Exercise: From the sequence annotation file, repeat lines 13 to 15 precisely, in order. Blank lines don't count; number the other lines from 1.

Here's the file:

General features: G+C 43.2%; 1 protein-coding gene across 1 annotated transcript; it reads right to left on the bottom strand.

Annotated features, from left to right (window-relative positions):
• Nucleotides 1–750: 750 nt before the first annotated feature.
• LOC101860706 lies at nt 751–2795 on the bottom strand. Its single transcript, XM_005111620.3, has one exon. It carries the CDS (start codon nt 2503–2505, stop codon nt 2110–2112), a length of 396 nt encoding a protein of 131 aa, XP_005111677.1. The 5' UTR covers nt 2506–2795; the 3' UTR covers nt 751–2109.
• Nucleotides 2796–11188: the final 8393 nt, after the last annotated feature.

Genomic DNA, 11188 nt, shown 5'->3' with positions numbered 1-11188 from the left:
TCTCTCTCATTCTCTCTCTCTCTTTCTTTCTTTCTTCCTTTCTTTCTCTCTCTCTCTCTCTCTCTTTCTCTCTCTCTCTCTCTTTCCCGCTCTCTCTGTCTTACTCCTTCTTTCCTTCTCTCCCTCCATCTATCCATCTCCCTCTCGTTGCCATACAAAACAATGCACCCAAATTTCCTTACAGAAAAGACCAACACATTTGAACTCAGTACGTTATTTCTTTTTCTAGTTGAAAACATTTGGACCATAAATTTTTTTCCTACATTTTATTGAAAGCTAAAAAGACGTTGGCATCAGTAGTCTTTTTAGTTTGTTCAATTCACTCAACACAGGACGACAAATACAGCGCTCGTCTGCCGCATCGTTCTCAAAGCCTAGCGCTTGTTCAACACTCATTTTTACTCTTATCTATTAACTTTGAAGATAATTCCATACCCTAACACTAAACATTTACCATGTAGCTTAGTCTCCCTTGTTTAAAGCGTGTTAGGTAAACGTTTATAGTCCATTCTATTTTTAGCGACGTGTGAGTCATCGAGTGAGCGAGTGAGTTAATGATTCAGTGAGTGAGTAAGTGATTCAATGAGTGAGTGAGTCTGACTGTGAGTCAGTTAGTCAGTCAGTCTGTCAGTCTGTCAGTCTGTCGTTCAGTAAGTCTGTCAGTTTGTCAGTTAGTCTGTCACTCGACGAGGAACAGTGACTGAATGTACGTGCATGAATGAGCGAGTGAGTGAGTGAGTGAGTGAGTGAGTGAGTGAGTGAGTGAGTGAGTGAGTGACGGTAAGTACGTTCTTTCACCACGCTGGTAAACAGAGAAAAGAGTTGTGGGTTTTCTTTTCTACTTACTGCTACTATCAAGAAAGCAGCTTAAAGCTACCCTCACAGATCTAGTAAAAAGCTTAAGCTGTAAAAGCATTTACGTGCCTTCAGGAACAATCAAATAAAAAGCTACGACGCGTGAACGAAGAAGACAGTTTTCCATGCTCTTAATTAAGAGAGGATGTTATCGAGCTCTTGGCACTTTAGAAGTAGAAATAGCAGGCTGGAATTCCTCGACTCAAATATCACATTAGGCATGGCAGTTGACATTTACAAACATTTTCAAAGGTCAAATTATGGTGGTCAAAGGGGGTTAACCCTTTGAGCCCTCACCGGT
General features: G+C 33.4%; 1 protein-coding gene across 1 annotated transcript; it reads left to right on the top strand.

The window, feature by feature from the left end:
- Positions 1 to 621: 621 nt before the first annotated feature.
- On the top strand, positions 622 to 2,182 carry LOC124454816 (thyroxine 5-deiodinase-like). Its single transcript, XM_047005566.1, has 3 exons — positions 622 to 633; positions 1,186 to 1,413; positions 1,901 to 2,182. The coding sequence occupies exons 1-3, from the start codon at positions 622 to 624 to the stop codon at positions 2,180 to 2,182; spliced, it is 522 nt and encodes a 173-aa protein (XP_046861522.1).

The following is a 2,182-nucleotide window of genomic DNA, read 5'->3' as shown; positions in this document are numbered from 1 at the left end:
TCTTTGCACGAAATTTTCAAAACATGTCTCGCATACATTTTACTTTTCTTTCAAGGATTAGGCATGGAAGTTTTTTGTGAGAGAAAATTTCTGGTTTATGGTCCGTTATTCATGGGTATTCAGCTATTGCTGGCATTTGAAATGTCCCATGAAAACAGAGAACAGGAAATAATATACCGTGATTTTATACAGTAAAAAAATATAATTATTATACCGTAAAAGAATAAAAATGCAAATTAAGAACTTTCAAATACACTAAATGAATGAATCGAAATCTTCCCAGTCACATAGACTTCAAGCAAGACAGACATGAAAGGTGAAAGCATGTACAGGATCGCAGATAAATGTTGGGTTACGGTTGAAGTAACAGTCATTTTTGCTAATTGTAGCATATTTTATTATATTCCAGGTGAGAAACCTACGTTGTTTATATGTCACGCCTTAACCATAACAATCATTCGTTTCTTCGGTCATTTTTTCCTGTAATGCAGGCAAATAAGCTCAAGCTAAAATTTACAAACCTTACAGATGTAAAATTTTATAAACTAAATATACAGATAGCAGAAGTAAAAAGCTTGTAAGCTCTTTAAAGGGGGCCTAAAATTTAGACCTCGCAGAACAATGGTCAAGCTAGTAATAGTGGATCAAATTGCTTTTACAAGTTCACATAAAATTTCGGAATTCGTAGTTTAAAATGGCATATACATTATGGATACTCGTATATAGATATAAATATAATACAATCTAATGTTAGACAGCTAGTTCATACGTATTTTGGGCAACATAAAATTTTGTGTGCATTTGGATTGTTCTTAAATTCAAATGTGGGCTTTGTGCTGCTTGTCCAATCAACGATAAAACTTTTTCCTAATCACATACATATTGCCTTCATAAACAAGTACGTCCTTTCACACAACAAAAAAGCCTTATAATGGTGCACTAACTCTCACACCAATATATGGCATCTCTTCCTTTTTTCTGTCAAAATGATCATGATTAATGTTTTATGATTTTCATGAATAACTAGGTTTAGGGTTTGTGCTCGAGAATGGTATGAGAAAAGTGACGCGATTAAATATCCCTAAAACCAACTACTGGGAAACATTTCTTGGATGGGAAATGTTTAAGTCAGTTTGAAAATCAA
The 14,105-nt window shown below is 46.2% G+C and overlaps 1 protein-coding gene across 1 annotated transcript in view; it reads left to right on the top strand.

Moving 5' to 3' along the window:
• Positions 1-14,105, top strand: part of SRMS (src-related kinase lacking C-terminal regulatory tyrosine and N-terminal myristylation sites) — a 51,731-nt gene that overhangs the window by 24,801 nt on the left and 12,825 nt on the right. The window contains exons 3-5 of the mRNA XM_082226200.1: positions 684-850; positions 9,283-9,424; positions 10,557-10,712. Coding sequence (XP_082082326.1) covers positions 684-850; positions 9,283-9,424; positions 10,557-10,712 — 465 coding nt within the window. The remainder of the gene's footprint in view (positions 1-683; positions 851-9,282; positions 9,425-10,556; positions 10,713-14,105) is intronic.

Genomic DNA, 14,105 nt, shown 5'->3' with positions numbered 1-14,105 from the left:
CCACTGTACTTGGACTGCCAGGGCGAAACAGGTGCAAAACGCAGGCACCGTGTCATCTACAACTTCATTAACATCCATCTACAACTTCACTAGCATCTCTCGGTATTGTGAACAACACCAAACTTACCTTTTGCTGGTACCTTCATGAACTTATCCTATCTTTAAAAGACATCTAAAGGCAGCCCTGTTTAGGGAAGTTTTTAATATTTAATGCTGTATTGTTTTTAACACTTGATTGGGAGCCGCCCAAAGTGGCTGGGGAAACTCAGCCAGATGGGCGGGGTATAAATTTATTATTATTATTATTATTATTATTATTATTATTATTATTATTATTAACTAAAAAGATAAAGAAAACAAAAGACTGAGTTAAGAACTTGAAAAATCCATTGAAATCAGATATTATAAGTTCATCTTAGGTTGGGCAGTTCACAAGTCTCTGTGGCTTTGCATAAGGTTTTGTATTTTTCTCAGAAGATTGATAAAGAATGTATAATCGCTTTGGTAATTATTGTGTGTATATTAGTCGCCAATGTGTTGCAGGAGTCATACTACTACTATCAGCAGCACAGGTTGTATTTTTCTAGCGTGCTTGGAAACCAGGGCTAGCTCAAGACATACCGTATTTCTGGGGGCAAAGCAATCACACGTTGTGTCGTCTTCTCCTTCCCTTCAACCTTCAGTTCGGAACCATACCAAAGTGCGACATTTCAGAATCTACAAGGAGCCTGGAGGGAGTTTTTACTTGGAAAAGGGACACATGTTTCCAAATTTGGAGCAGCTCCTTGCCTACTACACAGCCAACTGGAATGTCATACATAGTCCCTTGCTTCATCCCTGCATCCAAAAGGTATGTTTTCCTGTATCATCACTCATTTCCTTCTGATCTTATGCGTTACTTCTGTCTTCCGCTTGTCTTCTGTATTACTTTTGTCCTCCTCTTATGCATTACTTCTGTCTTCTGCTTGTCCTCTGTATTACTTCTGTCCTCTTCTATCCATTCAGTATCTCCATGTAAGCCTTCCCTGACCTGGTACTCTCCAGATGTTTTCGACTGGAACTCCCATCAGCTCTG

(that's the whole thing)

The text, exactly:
TCTTTGCACGAAATTTTCAAAACATGTCTCGCATACATTTTACTTTTCTTTCAAGGATTAGGCATGGAAGTTTTTTGTGAGAGAAAATTTCTGGTTTATGGTCCGTTATTCATGGGTATTCAGCTATTGCTGGCATTTGAAATGTCCCATGAAAACAGAGAACAGGAAATAATATACCGTGATTTTATACAGTAAAAAAATATAATTATTATACCGTAAAAGAATAAAAATGCAAATTAAGAACTTTCAAATACACTAAATGAATGAATCGAAATCTTCCCAGTCACATAGACTTCAAGCAAGACAGACATGAAAGGTGAAAGCATGTACAGGATCGCAGATAAATGTTGGGTTACGGTTGAAGTAACAGTCATTTTTGCTAATTGTAGCATATTTTATTATATTCCAGGTGAGAAACCTACGTTGTTTATATGTCACGCCTTAACCATAACAATCATTCGTTTCTTCGGTCATTTTTTCCTGTAATGCAGGCAAATAAGCTCAAGCTAAAATTTACAAACCTTACAGATGTAAAATTTTATAAACTAAATATACAGATAGCAGAAGTAAAAAGCTTGTAAGCTCTTTAAAGGGGGCCTAAAATTTAGACCTCGCAGAACAATGGTCAAGCTAGTAATAGTGGATCAAATTGCTTTTACAAGTTCACATAAAATTTCGGAATTCGTAGTTTAAAATGGCATATACATTATGGATACTCGTATATAGATATAAATATAATACAATCTAATGTTAGACAGCTAGTTCATACGTATTTTGGGCAACATAAAATTTTGTGTGCATTTGGATTGTTCTTAAATTCAAATGTGGGCTTTGTGCTGCTTGTCCAATCAACGATAAAACTTTTTCCTAATCACATACATATTGCCTTCATAAACAAGTACGTCCTTTCACACAACAAAAAAGCCTTATAATGGTGCACTAACTCTCACACCAATATATGGCATCTCTTCCTTTTTTCTGTCAAAATGATCATGATTAATGTTTTATGATTTTCATGAATAACTAGGTTTAGGGTTTGTGCTCGAGAATGGTATGAGAAAAGTGACGCGATTAAATATCCCTAAAACCAACTACTGGGAAACATTTCTTGGATGGGAAATGTTTAAGTCAGTTTGAAAATCAA
The 14,105-nt window shown below is 46.2% G+C and overlaps 1 protein-coding gene across 1 annotated transcript in view; it reads left to right on the top strand.

Moving 5' to 3' along the window: